Sprinkled with African big Five, diverse landscapes, and charming cultures, the Republic of Kenya deserves a tourism sweet spot in everybody’s heart. Kenya has more than 45 national parks, suggesting how serious the country is about conservation; at the center it has well-developed cities and town, making it easier for anyone to get in touch with human civilization; sandy beaches are all along the coast, making it a respectable beach resorts; the vast savannahs are home to wildlife like you have never seen before.
Kenya is more geographically diverse than you think. Indian Ocean coastline is in the eastern, while the inlands are covered with broad plains and hills. Western and Central Kenya feature mountainous lands, while the western part has a rainforest. Due to the diverse geographical features, the climate of Kenya also varies depending on locations. Perhaps it is even safe to say that when people think of Africa, they basically think of Kenya. The sight of dry harsh desserts, which are often associated with the continent, is common in the country. At another level of elevation, there is a snow-capped mountain. Coastline of Indian Ocean and vast savannah create yet another perspective for visitors. There is also forest, completing the diverse landscapes. In short, Kenya is an excellent representative of what tourism in Africa is all about.
Diversity in geographical features translates to abundant wildlife. Kenya deserved its reputation as home to wildlife conservations not only because the government has made it possible but also since the people are well aware of the importance of co-existing with nature. Back in the 1970s to 1980s, Kenya underwent serious threat of losing its wildlife due to poaching, but the government has made it clear that the use of armed rangers is necessary to stop animals from disappearing. Now, and in many areas, indigenous people and community conservancies are working together to prevent further destruction, ensure wildlife repopulation, and welcome tourism industry without disrupting ecosystem balance. For every visit you make to Kenya, you contribute to save the wildlife; everybody wins.
Here lives the Big Five: Lions, Elephants, Buffalos, Leopards, and Rhinoceros. Kenya also plays its role in the Great Migration, when millions of animals are moving towards lush green vegetation and waters as season changes. Having 45 national parks in its territory indicates that Kenya takes wildlife conservation as one of the nation’s purposes; there is no way you can be too serious about conservancy. More protections allow the animals to have better chance of surviving.
Kenya is one of the most rewarding destinations for birdwatchers. African Bird club has identified at least 1,000 bird species in the country so far, several of them are endemics and many are near endemics. Whether you are casual birdwatchers or serious ornithologists, Kenya should be on the top of your list.
The people of Samburu, Swahili, Kikuyu, and Turkana have their unique cultures, adding to the already diverse nation of Kenya. Possibly the most understood of them all, the Maasai people with their lifestyle, perspectives towards the nature, and co-existence with wildlife, have planted their identity deep into the root of Kenya. All those indigenous tribes have struggled to survive from the pressures of modernizations and harsh environments; both have proven to be on-going pressures that force the people to stay strong and prominent in the country. By visiting Kenya, you will learn how your presence and support in tourism industry can mean so much. In return, you get to understand a little bit better about how they see the world, their beliefs, and relations with the nature.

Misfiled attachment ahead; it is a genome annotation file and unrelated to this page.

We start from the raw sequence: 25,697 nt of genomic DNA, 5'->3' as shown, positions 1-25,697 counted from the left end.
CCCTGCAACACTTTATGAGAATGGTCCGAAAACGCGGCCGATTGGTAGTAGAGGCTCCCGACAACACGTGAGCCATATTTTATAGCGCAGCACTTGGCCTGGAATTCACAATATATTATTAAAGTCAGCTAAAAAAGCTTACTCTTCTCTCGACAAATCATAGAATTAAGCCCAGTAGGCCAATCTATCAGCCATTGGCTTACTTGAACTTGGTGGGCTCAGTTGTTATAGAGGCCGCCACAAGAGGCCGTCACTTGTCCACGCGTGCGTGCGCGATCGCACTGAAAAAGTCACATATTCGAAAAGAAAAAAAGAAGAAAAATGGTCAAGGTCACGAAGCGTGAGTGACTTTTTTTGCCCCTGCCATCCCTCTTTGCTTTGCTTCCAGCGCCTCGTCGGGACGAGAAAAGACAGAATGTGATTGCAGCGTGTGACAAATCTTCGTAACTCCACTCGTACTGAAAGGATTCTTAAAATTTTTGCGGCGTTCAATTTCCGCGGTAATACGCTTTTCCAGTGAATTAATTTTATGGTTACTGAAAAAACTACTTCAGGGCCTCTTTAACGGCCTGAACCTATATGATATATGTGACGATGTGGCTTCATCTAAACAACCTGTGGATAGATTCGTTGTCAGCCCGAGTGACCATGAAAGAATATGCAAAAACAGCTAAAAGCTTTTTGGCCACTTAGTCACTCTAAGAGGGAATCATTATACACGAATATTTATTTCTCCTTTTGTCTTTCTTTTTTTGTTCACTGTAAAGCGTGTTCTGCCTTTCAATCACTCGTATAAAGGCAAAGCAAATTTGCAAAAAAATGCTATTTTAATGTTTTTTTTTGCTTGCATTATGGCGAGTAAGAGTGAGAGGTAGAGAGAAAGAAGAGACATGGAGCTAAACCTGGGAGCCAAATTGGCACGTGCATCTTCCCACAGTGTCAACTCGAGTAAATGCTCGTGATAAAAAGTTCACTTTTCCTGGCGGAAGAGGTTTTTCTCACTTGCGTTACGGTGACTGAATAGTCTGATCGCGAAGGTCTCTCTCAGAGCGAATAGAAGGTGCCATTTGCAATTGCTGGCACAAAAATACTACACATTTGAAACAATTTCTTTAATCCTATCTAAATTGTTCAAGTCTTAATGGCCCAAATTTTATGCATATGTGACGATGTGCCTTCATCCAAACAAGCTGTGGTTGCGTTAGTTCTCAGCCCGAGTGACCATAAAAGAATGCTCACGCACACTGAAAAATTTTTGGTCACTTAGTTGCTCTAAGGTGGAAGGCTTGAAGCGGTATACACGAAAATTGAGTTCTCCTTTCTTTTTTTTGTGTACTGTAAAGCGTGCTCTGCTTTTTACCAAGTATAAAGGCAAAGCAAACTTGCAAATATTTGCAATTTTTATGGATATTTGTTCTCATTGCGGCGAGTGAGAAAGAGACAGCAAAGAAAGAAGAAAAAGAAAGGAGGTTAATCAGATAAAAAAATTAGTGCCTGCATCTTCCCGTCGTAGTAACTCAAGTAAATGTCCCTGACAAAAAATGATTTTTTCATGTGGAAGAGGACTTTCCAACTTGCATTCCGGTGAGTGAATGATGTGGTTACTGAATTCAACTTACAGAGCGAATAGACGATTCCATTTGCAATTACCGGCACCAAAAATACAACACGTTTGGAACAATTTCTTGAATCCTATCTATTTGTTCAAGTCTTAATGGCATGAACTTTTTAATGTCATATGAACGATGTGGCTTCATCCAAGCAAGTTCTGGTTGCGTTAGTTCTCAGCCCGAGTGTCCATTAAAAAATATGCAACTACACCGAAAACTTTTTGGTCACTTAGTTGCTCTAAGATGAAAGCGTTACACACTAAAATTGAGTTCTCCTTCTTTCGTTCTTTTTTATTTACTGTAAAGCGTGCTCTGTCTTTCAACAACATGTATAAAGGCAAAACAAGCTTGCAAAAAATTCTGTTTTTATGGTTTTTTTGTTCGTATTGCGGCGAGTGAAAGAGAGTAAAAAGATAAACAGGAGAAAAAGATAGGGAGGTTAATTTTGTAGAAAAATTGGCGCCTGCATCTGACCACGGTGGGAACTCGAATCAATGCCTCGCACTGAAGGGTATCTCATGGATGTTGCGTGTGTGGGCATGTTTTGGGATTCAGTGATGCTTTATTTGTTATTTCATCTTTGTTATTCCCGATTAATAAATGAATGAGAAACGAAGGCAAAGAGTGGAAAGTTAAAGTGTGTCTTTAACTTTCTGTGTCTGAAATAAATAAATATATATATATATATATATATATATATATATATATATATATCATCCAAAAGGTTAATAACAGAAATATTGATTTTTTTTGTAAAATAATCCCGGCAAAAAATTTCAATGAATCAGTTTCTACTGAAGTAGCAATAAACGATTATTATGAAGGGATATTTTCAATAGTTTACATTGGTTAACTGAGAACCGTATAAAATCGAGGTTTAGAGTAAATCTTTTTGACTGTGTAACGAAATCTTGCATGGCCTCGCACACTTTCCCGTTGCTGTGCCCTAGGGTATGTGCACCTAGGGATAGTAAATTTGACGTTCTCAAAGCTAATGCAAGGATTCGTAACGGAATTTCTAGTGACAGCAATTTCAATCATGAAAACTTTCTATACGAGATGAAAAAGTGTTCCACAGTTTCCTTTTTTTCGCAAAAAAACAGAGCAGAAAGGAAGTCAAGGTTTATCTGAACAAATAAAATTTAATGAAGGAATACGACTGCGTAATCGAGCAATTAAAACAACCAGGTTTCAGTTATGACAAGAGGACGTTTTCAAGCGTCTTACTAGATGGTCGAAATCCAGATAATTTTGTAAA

There are more than 45 different communities in Kenya. Bantu people make the vast majority of population at 67%; Nilotes come second at 30%. Small ethnic minorities also exist including Indians, Arabs, and Europeans. Kenya has two official languages, Swahili and English, but the ethnic groups speak their mother tongues. English is spoken government, commerce, and educational institutions.
Kenya is a safe tourist destination for the most parts, and there is little to worry about. In many cases where criminal activities occurred, the victims were reluctant to practice basic safety such as travelling alone at night, leaving their belongings inside a parked car unattended, tempting criminals by wearing expensive jewelries, etc.
Note: areas within 60km of Somali – Kenya border, Lamu County (excluding Lamu or Manda Islands), Garissa County, and Tana River are still unsafe for visitors. Safari destinations and southern coast are safe.
Just like its diverse geographical features, Kenya’s climate is diverse depending on locations. Along the coast, climate is tropical; the inland is temperate; the northern parts are arid. In Kenya, you can wear summer clothes everyday through the year, except at night in higher elevations due to the cool weather. Long rains in Kenya occur from March to June, while short rains happen from October to December. During February to March, Kenya is at its hottest temperature.
Most tourist destinations in Kenya are basically worth highlighting. Here are some of the most popular ones:
It does not matter if this is your first or repeated visit to Kenya, the experience is always an adventurous one. Diverse wildlife and landscapes always offer something new to the excitement, and you will never get bored with the view from Indian Ocean coastline or even at the peak of Mount Kenya. People’s cultures are more of psychological treats rather than physical attractions, and there are lessons to be learned from indigenous people. Kenya is an all-in-one tourism destination in Africa, giving you all the wonders of the continent in a package.
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